Friday, December 1, 2023

Americans’ Alcohol Consumption at Highest Level Since Pre-Civil-War Era

'The pandemic was like the perfect storm. So that quick surge, similar to what we saw in the 1850s, 1860s, it's just the environment is kind of fostering it...'

(Abdul–Rahman Oladimeji Bello, Headline USA) A new report from the National Institutes of Health revealed that American alcohol consumption during the COVID-19 pandemic increased to its highest rate since the start of the Civil War in 1861.

From 2019 to 2021, there was a 5.5% rise in the alcohol consumption of Americans, marking the most drastic increase in the space of two years since 1969, the Daily Mail reported.

Among the factors that were believed to have influenced this drastic spike in alcohol usage were increased stress levels, boredom and increased access to alcohol due to remote-work environments. 

Similarly, this excessive drinking occurred during the early days of the Civil War as soldiers had even more access to alcohol and stress levels were also high.

“When you’re going through a trauma, especially a global trauma like Covid, you’re focused on survival and really not thinking too far ahead,” Carolyn Rubenstien, a Florida-based psychologist, told the Daily Mail.

Rubenstein said that the panic-mongering media ,ay have helped drive people to drink by blasting them with negative news all day long.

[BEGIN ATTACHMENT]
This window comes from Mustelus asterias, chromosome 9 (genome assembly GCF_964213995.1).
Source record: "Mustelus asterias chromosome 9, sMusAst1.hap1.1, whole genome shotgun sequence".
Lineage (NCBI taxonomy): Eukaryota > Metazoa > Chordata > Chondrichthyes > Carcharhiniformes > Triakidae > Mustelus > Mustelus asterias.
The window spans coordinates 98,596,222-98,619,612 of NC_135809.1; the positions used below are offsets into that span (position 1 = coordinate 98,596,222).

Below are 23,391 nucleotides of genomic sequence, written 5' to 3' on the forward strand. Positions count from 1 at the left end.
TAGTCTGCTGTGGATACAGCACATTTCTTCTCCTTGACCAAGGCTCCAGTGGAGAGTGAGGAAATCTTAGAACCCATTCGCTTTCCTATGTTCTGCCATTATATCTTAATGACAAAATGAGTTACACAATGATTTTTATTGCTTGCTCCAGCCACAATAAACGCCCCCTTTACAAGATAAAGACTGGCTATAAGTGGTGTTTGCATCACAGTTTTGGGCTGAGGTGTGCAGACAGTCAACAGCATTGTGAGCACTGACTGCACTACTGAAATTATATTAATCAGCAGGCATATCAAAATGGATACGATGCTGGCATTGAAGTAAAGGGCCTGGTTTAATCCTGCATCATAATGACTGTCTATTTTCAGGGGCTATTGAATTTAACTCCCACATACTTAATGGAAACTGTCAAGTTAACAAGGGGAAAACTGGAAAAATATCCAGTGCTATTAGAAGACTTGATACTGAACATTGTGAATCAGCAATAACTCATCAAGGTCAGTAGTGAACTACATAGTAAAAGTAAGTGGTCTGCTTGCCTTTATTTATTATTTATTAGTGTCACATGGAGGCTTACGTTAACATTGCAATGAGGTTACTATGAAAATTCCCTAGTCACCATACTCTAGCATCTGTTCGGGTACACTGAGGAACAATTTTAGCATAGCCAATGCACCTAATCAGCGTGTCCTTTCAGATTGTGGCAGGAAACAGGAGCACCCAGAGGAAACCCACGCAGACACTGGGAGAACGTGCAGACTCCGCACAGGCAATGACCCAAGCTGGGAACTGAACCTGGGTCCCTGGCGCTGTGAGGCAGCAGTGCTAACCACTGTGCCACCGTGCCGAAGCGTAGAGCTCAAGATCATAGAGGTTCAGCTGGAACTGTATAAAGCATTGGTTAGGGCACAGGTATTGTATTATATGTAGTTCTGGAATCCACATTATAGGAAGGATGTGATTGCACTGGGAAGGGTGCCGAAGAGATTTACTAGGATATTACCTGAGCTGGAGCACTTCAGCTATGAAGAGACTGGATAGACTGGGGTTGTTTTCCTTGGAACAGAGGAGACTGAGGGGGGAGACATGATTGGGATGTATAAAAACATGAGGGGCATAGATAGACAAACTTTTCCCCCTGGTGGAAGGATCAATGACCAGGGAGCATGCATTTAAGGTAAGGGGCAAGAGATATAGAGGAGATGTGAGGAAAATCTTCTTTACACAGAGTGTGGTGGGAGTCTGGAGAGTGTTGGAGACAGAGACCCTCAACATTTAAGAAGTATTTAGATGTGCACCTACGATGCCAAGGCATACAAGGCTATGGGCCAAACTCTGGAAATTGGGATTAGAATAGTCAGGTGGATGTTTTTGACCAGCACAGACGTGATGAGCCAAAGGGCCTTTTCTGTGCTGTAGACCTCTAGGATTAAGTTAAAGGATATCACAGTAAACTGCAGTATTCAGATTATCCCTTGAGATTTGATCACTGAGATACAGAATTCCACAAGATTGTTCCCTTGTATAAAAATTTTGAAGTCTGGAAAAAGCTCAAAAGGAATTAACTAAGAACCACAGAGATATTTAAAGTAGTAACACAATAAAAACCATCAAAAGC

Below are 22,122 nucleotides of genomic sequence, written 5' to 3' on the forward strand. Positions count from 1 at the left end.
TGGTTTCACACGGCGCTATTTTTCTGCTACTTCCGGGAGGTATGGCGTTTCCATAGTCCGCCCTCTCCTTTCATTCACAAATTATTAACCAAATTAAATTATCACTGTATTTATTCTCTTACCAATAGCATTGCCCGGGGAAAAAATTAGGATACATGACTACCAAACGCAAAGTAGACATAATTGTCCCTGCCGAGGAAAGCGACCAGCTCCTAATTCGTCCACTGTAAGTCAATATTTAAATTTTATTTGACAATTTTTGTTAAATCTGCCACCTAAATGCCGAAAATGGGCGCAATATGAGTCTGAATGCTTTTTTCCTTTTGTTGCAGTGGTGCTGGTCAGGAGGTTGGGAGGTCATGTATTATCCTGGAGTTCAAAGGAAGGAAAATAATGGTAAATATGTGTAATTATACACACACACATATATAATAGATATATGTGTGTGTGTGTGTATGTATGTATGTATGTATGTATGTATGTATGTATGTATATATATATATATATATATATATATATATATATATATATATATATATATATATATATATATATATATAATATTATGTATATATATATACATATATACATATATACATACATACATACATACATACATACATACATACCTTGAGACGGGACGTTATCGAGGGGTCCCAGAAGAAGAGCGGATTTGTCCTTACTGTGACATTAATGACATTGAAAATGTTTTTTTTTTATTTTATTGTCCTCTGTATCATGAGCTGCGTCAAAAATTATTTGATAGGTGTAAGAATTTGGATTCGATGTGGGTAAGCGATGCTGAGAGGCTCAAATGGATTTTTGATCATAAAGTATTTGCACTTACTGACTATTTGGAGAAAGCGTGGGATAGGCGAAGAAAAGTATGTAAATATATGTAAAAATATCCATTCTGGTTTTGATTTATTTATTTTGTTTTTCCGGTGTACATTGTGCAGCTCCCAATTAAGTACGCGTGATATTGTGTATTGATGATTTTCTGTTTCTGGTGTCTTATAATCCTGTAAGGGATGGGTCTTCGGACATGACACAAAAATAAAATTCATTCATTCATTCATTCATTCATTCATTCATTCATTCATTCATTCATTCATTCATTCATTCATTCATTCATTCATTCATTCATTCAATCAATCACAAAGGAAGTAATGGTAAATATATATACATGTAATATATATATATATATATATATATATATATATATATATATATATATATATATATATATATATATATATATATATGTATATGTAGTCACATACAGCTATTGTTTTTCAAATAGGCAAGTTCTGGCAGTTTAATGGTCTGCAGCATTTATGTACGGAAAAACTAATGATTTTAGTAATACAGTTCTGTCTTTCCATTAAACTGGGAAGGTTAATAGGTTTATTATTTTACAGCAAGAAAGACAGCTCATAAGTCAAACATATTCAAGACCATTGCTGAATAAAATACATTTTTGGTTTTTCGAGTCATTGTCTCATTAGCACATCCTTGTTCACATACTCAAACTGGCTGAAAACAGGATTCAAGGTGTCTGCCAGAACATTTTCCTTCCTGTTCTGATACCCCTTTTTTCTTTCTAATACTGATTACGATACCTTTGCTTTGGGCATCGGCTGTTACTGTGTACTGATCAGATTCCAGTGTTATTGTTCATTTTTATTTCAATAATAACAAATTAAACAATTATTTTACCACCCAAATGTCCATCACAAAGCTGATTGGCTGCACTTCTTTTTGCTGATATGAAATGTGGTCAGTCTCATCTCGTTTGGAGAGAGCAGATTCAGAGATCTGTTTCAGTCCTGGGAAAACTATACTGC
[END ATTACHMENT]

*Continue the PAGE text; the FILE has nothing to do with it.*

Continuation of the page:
“When you’re going through anything scary, you want to escape, especially during Covid; we were bombarded with news and information and social media, everything,” she said.

“Although we were alone a lot, it was so busy and so loud,” she continued. “So many times we wanted to hit that stop button, but didn’t know how, so people leaned towards things like drinking and other things that would help them to kind of dial down the stress.”

The NIH report noted a possibility that the alcohol consumption level might have increased even without the pandemic due to the already stressful environment stemming from a tumultuous national election and months of race riots.

However, the pandemic undoubtedly was a major contributing factor.

“The pandemic was like the perfect storm,” Rubenstein said. “So that quick surge, similar to what we saw in the 1850s, 1860s, it’s just the environment is kind of fostering it.”

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